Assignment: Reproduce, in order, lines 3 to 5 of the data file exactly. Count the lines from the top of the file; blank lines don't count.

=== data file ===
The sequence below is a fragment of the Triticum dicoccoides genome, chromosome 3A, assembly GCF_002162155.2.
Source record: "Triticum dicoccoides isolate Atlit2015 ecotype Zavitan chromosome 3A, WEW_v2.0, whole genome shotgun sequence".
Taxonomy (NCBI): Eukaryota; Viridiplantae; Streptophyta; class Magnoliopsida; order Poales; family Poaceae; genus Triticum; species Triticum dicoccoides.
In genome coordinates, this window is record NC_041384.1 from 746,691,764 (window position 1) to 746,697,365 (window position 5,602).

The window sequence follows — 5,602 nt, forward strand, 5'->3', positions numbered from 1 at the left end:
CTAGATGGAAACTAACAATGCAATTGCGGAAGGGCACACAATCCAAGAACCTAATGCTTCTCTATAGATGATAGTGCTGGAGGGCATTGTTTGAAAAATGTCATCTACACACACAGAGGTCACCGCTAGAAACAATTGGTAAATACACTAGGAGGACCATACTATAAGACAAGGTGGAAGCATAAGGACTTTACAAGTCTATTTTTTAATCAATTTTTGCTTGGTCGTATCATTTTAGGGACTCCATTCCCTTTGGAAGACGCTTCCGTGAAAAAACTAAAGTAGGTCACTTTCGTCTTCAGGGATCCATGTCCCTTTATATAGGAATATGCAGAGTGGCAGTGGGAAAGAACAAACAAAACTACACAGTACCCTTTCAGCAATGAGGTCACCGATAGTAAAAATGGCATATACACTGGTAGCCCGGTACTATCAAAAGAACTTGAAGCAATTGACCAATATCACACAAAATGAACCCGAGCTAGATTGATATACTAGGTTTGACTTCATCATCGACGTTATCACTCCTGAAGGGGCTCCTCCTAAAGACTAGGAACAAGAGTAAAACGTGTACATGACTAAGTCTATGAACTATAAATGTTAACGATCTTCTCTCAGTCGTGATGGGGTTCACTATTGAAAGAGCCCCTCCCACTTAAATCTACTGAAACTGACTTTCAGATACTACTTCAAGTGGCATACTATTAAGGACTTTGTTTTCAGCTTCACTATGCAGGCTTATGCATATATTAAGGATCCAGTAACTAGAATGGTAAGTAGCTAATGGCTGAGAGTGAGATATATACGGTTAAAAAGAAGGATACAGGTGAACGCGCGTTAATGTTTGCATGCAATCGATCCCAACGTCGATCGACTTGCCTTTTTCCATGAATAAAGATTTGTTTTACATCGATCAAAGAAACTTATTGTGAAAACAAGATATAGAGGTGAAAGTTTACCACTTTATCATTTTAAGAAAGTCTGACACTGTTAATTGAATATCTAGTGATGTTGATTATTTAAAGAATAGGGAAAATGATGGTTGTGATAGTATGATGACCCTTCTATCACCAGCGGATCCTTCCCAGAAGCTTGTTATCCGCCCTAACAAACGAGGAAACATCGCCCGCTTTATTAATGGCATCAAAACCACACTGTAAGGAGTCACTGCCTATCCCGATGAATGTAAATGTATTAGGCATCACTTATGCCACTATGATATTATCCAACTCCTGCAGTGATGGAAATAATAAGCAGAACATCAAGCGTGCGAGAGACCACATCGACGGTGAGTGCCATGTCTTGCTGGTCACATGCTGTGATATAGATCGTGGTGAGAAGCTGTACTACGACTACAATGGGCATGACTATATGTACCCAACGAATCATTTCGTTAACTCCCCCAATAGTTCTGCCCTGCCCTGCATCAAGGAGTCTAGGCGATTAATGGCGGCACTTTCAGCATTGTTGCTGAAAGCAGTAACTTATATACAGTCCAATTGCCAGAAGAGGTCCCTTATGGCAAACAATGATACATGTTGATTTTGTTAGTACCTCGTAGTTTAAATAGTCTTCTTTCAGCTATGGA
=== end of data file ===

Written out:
Taxonomy (NCBI): Eukaryota; Viridiplantae; Streptophyta; class Magnoliopsida; order Poales; family Poaceae; genus Triticum; species Triticum dicoccoides.
In genome coordinates, this window is record NC_041384.1 from 746,691,764 (window position 1) to 746,697,365 (window position 5,602).

The window sequence follows — 5,602 nt, forward strand, 5'->3', positions numbered from 1 at the left end: